It is true…I am one of those gals. We know every square inch of a Michael’s floor plan, we print internet coupons and wait for the sales, we never walk into a JoAnns craft store without our flyer, we buy plastic bins by the truck load so we can store and stack our piles of treasures. We hoard fabric with no intention of ever cutting into its beauty. Somehow we are content to just know that we have several yards of organza that we will get to die with some day. We have bolts of ribbon neatly stacked just to admire it and at times we twitch when yet another paper punch comes out and the little voice in the back of our head say’s, “stop the madness…you have too many already”.  We have old fimo clay that dried in the 90’s but yet it seems criminal just to toss it. Surely something can be made out of it.

Marshmellow PopsI have an attic filled with glorious supplies. I treasure everything as if I am hoarding a king’s ransom of gold. It is all just stuff awaiting my hands and mind and the someday that may never come before I actually open the wood burning kit I bought when Loobelle was in diapers. I use to tell myself I did not have a problem. I grew up in Utah…women are very crafty there. Have you ever heard of Provo craft? Uh huh…I swear the Mecca lies in-between the Wasatch Mountains. I can trace it back to my mutha. She handed me quarters and told me to go get some lace and buttons in firm ages. It started when I was five? I am now forty five.  I can’t stop. I still squeal with glee when I find a craft store that I have not been to.

Hobby Lobby arrived in western Washington last fall. When I found out I nearly passed out. I waited and plotted my adventure carefully.  My boyfriend had given me a gift certificate for a hundred dollars and I felt like the grand dame of creation when my feet hit their floor and my eyes scoured the racks and racks of stacks.  Four hours later and one hundred dollar less I had made a dent with solemn vows to return.

It is my nirvana.

My crack.

My escape from reality.

Upon my arrival on the displaced homemakers bus {aka divorce} I knew I had to rein my addiction in with a reality check. My darling spawn could not eat tubes-o-tulle and it was probably not in my best interest to get the latest and greatest toy…the coveted Cricket cutter.  I had to deal with my addiction and fast.  So I went to medical assisting school. That pretty much sucked the creative soul right out of me and instead of buying felt and rubber stamps I was buying scrubs at Wal-Mart. The addiction cooled for the first time in years but I was not the same. I had lost a vital piece of myself until one day I found myself entertaining two small children a clinic. They were there to get immunizations and I was the big bad clinic nurse who was suppose to deliver the pain and dread. I thought fast. What in the world can I do for these kids? Did you know that tongue depressors make really handy puppets in a pinch with a few Band-Aids attached to them? Rubber cloves make grand chicken balloons when the doctor is not looking. One can actually create a tiny dolly with the right amount of gauze tied in knots.  My craft addiction found its way into the medical community. I would just use their supplies to create a bit of happiness for the patients I took care of.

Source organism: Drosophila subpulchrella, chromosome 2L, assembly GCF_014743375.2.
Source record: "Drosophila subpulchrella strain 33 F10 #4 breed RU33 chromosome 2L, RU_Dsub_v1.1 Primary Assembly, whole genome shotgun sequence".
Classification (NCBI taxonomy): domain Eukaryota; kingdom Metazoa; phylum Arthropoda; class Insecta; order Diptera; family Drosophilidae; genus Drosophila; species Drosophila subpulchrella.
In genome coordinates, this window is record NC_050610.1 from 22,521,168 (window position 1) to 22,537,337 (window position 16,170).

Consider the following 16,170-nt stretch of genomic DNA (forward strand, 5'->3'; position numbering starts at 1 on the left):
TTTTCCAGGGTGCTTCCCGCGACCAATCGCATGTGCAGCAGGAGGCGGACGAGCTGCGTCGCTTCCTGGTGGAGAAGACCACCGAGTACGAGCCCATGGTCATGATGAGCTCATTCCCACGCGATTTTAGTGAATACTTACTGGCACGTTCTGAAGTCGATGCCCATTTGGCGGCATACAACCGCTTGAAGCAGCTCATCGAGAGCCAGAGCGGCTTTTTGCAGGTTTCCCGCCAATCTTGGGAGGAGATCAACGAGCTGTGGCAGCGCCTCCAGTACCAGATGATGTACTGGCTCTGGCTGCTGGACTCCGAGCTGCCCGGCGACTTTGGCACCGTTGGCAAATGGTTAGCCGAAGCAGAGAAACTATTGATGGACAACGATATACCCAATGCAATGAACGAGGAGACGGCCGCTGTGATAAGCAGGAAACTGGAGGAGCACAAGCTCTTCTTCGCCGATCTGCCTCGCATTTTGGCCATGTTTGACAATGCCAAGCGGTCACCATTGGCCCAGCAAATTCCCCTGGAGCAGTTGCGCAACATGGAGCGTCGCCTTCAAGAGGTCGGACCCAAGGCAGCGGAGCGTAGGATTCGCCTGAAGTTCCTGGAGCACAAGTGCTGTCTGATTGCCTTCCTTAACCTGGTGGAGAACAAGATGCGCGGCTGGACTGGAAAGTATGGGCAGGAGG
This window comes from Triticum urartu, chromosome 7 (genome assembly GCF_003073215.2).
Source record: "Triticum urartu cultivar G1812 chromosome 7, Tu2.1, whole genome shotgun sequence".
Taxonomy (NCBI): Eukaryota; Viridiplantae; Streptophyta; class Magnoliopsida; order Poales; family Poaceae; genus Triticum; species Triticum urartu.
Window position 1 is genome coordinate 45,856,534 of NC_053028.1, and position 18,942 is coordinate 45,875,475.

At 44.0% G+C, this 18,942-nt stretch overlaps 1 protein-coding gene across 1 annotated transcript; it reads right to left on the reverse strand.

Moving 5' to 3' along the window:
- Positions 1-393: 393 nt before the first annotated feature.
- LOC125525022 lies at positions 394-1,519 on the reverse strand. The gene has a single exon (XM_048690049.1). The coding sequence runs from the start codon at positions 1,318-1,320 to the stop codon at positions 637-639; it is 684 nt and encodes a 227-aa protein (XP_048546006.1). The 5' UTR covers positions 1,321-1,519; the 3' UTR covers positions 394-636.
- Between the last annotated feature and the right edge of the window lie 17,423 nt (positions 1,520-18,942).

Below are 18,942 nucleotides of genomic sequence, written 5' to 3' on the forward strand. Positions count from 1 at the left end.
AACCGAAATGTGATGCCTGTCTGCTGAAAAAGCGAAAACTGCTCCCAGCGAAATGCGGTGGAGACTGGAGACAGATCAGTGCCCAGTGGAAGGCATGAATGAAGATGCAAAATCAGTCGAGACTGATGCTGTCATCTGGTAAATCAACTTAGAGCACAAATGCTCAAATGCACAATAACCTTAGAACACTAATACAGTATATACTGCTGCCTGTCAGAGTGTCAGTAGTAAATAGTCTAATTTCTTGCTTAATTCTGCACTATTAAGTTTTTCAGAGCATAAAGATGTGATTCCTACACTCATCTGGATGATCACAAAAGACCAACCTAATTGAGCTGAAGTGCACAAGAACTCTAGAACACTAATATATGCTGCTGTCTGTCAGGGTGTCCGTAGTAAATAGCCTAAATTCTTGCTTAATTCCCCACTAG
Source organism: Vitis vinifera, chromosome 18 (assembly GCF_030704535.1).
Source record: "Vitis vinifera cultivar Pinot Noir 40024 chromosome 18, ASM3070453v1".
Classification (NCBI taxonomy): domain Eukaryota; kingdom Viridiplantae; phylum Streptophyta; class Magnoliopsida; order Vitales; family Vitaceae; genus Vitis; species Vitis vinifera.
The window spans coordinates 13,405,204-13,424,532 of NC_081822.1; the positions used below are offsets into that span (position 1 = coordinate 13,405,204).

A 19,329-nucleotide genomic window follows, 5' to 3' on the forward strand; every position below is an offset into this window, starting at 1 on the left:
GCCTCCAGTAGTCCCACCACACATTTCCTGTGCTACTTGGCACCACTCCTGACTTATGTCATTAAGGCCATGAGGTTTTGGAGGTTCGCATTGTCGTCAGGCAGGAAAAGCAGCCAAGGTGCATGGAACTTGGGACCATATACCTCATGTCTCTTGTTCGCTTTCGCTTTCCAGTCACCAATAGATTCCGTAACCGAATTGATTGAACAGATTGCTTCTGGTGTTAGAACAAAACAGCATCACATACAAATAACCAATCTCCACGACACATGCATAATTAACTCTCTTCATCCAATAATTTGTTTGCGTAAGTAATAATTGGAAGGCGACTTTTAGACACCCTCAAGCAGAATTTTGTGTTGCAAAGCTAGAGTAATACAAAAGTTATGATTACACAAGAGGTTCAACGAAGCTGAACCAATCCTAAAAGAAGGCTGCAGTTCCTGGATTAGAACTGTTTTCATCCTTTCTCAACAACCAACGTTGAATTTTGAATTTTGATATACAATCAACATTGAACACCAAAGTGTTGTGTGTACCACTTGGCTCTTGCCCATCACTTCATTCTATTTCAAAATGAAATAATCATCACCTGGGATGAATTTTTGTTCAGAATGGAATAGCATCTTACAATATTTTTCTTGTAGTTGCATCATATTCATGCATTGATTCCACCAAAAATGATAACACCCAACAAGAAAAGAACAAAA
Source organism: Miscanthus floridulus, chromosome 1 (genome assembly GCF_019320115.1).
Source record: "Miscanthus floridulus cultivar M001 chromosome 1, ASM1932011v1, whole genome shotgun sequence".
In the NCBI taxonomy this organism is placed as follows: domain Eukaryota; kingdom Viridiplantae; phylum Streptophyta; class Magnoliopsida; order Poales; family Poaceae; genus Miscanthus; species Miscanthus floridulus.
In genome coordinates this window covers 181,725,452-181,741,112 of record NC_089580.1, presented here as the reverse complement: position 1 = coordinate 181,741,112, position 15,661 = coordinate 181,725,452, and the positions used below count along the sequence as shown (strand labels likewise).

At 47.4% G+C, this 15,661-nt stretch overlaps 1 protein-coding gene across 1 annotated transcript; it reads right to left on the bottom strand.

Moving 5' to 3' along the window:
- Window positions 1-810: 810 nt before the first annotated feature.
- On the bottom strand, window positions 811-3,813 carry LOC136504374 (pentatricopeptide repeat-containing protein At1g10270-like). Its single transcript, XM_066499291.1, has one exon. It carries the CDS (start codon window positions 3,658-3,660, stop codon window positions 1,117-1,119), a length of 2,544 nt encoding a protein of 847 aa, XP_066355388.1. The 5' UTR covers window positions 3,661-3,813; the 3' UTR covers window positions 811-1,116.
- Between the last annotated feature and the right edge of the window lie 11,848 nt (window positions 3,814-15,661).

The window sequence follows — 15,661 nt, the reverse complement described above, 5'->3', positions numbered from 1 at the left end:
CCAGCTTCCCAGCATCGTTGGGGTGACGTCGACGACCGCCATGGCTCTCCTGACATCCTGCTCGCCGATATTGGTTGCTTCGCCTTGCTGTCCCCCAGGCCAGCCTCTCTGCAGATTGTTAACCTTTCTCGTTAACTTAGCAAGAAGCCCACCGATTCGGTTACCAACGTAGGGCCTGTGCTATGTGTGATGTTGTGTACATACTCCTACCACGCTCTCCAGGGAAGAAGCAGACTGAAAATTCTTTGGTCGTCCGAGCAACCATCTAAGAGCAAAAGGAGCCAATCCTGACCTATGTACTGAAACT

There are ways around everything.

So now I have a few rules to help myself cope with all I want to buy and create. I never walk into a craft store without at least a 40% coupon in my hand. I never shop the after holiday sales at 75% off.  If I feel the urge to splurge I just take my daughter who has zero tolerance for craft stores and a five minute stop watch on me, short collar and leash. It is the only way.